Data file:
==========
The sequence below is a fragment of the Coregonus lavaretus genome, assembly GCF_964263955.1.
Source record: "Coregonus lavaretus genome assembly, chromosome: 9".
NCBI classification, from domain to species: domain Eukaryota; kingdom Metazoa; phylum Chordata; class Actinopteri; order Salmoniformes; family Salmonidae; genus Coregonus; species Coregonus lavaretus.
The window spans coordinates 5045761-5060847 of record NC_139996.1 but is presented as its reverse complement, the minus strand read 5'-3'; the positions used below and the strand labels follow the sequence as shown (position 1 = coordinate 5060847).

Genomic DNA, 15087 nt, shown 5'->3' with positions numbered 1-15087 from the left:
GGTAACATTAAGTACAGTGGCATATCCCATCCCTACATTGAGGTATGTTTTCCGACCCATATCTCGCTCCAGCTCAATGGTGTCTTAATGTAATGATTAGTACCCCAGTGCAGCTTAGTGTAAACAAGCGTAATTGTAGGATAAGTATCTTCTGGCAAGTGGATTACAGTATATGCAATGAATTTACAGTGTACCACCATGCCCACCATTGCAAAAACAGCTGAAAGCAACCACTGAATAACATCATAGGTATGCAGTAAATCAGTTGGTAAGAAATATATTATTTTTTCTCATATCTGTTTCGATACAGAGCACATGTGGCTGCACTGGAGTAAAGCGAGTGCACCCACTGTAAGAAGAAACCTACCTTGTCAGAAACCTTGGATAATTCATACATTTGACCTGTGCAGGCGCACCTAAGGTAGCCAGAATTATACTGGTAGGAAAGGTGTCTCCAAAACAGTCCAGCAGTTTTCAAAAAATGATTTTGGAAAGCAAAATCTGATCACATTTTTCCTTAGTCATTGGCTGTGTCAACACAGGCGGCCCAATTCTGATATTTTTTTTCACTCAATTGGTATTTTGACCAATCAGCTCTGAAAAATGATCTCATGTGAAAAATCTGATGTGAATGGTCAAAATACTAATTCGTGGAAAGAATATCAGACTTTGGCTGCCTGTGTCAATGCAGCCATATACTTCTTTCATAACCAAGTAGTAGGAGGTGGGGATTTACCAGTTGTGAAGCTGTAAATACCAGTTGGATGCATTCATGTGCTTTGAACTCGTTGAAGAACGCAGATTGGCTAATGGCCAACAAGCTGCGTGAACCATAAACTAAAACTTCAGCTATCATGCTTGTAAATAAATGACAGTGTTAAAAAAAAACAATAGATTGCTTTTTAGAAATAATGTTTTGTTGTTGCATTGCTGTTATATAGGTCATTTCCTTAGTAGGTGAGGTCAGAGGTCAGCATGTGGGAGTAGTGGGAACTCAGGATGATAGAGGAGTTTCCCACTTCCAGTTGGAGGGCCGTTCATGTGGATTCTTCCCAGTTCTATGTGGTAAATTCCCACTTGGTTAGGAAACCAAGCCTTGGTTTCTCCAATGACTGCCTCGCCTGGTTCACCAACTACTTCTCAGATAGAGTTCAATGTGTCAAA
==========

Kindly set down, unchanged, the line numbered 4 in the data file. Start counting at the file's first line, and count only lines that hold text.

The window spans coordinates 5045761-5060847 of record NC_139996.1 but is presented as its reverse complement, the minus strand read 5'-3'; the positions used below and the strand labels follow the sequence as shown (position 1 = coordinate 5060847).